State Attorney General Josh Hawley’s formal entrance into the 2018 Missouri Senate race this week brings more clarity to the election.
The Republican, who was sworn into public office for the very first time just 10 months ago, will carry the baggage of his campaign narrative that “Jefferson City is full of career politicians just climbing the ladder, using one office to get another”.
But with good name recognition and the backing of the GOP establishment, Hawley is the leading candidate to take on incumbent Democratic Senator Claire McCaskill.
According to Columbia College Political Science Professor Terry Smith, the race will likely be determined by the standing of President Trump when November 2018 rolls around.
“If the Trump administration is in great trouble, or is in the process of collapse, then I think Republicans not just in Missouri, but everywhere, are going to have problems,” said Smith. “If the Trump administration prospers, then I think the Trump coattails will continue to be strong, like they were in 2016.”
On closer look, Hawley would seem to have even closer ties to Trump than the president’s coattails. Breitbart News, the mouthpiece of former Trump advisor Steve Bannon, dished out abundant praise on Hawley while naming its preferred candidates for next year’s election.
The rambunctious, hard right outlet said, “While GOP establishment forces may try to sell it as though they like Missouri’s attorney general Josh Hawley in the primary there, it’s conservatives who are more fired up about Hawley’s campaign with many top grassroots leaders telling Breitbart News privately in the past few days that the likely guy to face off against Sen. Claire McCaskill in November 2018 is a hardcore conservative who will not go along to get along like McConnell wants in Washington.”
Hawley is enjoying support from both sides of the Republican split, having also received lavish praise from establishment heavyweight John Danforth. The former Missouri Senator urged Hawley to run against McCaskill early on, while he also wrote an opinion piece for the Washington Post that slammed Trump as “the most divisive president in our history”.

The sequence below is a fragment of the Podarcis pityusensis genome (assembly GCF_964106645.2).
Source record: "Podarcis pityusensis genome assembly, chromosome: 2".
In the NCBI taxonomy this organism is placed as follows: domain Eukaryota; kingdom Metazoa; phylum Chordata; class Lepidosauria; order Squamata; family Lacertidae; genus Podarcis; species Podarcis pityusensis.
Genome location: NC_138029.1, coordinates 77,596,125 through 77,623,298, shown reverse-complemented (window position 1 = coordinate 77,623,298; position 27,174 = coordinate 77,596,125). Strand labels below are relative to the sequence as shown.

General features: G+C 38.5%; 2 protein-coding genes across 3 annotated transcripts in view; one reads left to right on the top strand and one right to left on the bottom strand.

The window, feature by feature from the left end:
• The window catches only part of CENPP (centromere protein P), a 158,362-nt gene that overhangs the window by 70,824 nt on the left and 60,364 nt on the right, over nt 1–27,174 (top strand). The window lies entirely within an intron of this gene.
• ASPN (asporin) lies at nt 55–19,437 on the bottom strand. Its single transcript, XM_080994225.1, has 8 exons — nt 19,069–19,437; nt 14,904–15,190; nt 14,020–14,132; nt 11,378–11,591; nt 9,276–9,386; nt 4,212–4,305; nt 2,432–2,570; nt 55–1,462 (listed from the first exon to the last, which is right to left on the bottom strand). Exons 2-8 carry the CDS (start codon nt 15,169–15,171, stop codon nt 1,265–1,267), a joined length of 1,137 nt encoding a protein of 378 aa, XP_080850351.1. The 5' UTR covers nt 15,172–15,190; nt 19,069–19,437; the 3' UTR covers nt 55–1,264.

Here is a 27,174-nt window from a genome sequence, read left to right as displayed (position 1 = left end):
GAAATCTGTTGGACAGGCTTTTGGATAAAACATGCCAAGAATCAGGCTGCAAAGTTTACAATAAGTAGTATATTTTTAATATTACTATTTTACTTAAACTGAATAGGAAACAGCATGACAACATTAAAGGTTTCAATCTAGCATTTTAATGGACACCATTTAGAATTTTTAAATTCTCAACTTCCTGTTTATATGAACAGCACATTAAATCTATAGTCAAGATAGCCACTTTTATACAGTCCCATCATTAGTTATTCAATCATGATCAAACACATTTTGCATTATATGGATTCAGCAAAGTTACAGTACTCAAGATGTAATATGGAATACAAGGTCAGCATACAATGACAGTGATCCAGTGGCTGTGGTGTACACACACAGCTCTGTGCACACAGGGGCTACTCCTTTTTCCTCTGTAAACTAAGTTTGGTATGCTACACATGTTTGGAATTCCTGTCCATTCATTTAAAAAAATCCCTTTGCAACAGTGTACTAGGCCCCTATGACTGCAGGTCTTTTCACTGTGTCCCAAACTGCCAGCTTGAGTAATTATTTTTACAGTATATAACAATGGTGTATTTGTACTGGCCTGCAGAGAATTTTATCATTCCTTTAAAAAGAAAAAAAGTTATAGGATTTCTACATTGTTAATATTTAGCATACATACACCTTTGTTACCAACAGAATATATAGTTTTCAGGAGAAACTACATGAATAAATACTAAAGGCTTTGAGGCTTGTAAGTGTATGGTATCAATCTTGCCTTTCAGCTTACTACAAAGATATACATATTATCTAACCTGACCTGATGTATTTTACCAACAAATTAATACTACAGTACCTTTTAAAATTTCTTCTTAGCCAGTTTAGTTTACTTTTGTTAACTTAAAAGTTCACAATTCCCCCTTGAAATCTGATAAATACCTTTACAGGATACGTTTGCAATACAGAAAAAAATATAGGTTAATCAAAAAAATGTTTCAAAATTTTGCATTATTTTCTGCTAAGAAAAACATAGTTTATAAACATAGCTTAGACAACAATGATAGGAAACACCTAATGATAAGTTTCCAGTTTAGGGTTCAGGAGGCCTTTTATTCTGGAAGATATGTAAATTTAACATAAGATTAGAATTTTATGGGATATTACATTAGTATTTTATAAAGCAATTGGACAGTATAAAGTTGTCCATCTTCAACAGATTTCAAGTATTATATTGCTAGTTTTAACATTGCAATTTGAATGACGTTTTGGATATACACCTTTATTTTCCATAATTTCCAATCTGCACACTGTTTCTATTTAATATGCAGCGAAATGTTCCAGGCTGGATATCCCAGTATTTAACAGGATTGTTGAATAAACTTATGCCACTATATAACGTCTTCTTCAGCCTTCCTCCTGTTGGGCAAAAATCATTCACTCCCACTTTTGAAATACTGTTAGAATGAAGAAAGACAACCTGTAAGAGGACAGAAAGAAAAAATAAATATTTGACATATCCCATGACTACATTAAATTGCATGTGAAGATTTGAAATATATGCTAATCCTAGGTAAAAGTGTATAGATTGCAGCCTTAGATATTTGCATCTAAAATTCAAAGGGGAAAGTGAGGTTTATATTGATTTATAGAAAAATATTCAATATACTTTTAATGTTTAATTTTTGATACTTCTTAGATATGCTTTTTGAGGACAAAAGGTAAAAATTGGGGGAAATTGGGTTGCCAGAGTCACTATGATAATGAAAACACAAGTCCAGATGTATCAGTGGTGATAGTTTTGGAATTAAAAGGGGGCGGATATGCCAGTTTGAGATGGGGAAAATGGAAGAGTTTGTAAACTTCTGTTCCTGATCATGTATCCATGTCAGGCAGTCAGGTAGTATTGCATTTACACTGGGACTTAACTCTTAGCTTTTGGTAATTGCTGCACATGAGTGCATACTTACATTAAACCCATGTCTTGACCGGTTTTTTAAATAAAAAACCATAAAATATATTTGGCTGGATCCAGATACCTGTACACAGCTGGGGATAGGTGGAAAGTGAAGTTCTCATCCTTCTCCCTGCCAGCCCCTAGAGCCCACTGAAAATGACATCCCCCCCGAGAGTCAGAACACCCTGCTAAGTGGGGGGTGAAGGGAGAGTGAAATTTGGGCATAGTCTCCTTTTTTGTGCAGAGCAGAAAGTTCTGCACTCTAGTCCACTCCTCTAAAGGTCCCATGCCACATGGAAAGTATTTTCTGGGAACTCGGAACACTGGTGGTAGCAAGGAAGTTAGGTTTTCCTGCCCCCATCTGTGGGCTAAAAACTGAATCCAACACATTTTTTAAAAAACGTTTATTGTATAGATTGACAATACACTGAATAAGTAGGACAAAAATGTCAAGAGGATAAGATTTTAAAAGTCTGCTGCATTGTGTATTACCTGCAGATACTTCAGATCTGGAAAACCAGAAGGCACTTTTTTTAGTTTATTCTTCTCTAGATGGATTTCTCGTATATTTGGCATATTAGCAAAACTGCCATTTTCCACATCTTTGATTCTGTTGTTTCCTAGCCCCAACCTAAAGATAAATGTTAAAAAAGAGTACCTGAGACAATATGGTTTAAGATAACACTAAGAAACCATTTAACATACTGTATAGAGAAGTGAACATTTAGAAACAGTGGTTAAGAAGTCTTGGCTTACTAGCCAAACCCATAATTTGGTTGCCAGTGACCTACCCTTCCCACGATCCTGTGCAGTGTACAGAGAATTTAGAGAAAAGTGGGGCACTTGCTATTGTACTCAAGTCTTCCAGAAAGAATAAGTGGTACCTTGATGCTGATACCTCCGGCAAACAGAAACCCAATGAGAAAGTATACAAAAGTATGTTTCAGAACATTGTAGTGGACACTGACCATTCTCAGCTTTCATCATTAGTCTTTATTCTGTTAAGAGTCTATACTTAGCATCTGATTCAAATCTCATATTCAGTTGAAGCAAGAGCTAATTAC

Smith thinks Hawley could be in an advantageous spot, but says he’s faced with a balancing act. “Hawley’s got a tight rope to walk here to make sure he keeps the money flowing, and the support from the state and national Republicans. But at the same time, he wants to keep the Bannon/Breitbart folks happy.”
Jennifer E. Duffy with the Cook Political Report follows U.S. Senate and Governors elections. She moved the Missouri contest to the toss-up category when Hawley announced an exploratory committee in early August. It’s one of only five Senate elections that Cook Political has determined to be so competitive.
Duffy thinks Hawley’s backing from both factions of the party gives him special standing among Republican candidates. “Hawley may turn out to be something of a unicorn in that he will be the candidate that both the establishment and Bannon agree on”, said Duffy. “There aren’t going to be many.”
Noting that she has questions about the apparent endorsement, Duffy wonders if Hawley agreed to follow Bannon’s stated demand that all his candidates disavow Senate Majority leader Mitch McConnell.
Assuming the support is genuine, she thinks Hawley can take satisfaction that Bannon is not out there recruiting a primary opponent to him. “I suspect that Hawley will spend a lot of his time talking about McCaskill, and why she needs to be replaced, as opposed to really dealing with the increasing schism in the Republican Party.”
Inside Elections with Nathan Gonzales has also rated the Missouri Senate race as a toss-up.
Smith and Duffy are in agreement that Claire McCaskill won’t face the favorable conditions she helped create in 2012, where her campaign ads helped her secure the opponent she desired in Todd Akin. McCaskill beat Aiken by 15 points in an environment that favored Republicans in Missouri that year.
Smith and Duffy also agree McCaskill’s path to victory is clearly defined. Smith says it requires her to hold onto her urban Democratic base and pick off votes where she can in heavily Republicans rural Missouri. “She’ll be fine in St. Louis and Kansas City, Columbia,” said Smith. “And she needs to cut her losses everywhere else.”
Duffy concurs with the formula, but contends McCaskill will face stiffer headwinds in 2018. “I think that the state has become more Republican since the last time she was on the ballot,” Duffy said. “I think it’s going to be harder for her in rural areas.”
The contest is expected to be among the most expensive general election races next year, if not priciest.
Duffy says both candidates will receive strong financial backing from their national parties, but thinks Hawley will first have to convince Republicans he can raise big money on his own.
“The money won’t come quickly. And in fact, I’m fairly certain that he probably has some targets that he has to reach to really get their attention.”